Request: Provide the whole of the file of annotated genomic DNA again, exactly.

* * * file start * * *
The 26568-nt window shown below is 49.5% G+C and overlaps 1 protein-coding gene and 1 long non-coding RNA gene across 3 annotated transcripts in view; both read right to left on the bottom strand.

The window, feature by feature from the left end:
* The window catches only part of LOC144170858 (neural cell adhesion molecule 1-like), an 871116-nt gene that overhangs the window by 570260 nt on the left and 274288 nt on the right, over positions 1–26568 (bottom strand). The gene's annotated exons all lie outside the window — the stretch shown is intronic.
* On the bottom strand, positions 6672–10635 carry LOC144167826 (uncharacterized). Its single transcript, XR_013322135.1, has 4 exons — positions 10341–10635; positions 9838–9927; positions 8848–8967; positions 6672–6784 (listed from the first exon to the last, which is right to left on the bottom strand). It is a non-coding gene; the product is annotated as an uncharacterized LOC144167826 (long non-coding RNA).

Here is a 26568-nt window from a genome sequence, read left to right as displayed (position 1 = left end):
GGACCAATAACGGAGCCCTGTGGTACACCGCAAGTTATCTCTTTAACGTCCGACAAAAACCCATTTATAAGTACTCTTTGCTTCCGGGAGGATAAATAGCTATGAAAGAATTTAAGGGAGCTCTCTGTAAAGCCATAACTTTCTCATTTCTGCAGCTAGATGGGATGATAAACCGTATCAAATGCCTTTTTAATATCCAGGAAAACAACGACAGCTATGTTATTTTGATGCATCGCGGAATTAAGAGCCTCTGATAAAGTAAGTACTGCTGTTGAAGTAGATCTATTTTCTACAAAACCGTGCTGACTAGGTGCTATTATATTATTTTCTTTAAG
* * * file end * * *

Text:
The 26568-nt window shown below is 49.5% G+C and overlaps 1 protein-coding gene and 1 long non-coding RNA gene across 3 annotated transcripts in view; both read right to left on the bottom strand.

The window, feature by feature from the left end:
* The window catches only part of LOC144170858 (neural cell adhesion molecule 1-like), an 871116-nt gene that overhangs the window by 570260 nt on the left and 274288 nt on the right, over positions 1–26568 (bottom strand). The gene's annotated exons all lie outside the window — the stretch shown is intronic.
* On the bottom strand, positions 6672–10635 carry LOC144167826 (uncharacterized). Its single transcript, XR_013322135.1, has 4 exons — positions 10341–10635; positions 9838–9927; positions 8848–8967; positions 6672–6784 (listed from the first exon to the last, which is right to left on the bottom strand). It is a non-coding gene; the product is annotated as an uncharacterized LOC144167826 (long non-coding RNA).

Here is a 26568-nt window from a genome sequence, read left to right as displayed (position 1 = left end):
GGACCAATAACGGAGCCCTGTGGTACACCGCAAGTTATCTCTTTAACGTCCGACAAAAACCCATTTATAAGTACTCTTTGCTTCCGGGAGGATAAATAGCTATGAAAGAATTTAAGGGAGCTCTCTGTAAAGCCATAACTTTCTCATTTCTGCAGCTAGATGGGATGATAAACCGTATCAAATGCCTTTTTAATATCCAGGAAAACAACGACAGCTATGTTATTTTGATGCATCGCGGAATTAAGAGCCTCTGATAAAGTAAGTACTGCTGTTGAAGTAGATCTATTTTCTACAAAACCGTGCTGACTAGGTGCTATTATATTATTTTCTTTAAG